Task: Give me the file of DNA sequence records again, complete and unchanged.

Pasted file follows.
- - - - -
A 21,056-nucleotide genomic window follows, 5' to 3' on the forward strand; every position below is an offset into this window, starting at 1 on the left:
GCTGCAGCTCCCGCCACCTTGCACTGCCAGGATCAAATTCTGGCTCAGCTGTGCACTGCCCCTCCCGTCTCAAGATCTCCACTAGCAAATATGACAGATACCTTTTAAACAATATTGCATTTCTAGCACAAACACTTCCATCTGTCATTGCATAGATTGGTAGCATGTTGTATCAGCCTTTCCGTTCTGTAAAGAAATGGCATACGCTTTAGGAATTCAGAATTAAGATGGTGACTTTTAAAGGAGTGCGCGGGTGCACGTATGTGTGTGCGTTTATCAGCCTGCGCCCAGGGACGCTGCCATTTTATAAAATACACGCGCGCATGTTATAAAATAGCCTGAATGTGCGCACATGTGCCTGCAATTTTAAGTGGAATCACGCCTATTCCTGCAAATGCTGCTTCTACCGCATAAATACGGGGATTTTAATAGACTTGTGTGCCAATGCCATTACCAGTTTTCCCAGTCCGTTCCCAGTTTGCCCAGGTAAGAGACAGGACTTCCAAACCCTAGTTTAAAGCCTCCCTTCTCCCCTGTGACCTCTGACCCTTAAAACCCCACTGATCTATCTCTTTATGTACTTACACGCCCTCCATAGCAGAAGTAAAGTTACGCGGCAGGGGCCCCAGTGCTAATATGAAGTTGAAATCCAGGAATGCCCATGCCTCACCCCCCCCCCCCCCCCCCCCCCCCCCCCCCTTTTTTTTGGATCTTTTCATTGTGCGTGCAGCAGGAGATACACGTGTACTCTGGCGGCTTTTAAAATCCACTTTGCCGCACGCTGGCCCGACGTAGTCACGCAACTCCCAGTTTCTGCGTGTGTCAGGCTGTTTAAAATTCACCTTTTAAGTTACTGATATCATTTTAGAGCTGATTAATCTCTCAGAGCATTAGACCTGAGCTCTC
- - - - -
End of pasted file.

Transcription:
A 21,056-nucleotide genomic window follows, 5' to 3' on the forward strand; every position below is an offset into this window, starting at 1 on the left:
GCTGCAGCTCCCGCCACCTTGCACTGCCAGGATCAAATTCTGGCTCAGCTGTGCACTGCCCCTCCCGTCTCAAGATCTCCACTAGCAAATATGACAGATACCTTTTAAACAATATTGCATTTCTAGCACAAACACTTCCATCTGTCATTGCATAGATTGGTAGCATGTTGTATCAGCCTTTCCGTTCTGTAAAGAAATGGCATACGCTTTAGGAATTCAGAATTAAGATGGTGACTTTTAAAGGAGTGCGCGGGTGCACGTATGTGTGTGCGTTTATCAGCCTGCGCCCAGGGACGCTGCCATTTTATAAAATACACGCGCGCATGTTATAAAATAGCCTGAATGTGCGCACATGTGCCTGCAATTTTAAGTGGAATCACGCCTATTCCTGCAAATGCTGCTTCTACCGCATAAATACGGGGATTTTAATAGACTTGTGTGCCAATGCCATTACCAGTTTTCCCAGTCCGTTCCCAGTTTGCCCAGGTAAGAGACAGGACTTCCAAACCCTAGTTTAAAGCCTCCCTTCTCCCCTGTGACCTCTGACCCTTAAAACCCCACTGATCTATCTCTTTATGTACTTACACGCCCTCCATAGCAGAAGTAAAGTTACGCGGCAGGGGCCCCAGTGCTAATATGAAGTTGAAATCCAGGAATGCCCATGCCTCACCCCCCCCCCCCCCCCCCCCCCCCCCCCCCTTTTTTTTGGATCTTTTCATTGTGCGTGCAGCAGGAGATACACGTGTACTCTGGCGGCTTTTAAAATCCACTTTGCCGCACGCTGGCCCGACGTAGTCACGCAACTCCCAGTTTCTGCGTGTGTCAGGCTGTTTAAAATTCACCTTTTAAGTTACTGATATCATTTTAGAGCTGATTAATCTCTCAGAGCATTAGACCTGAGCTCTC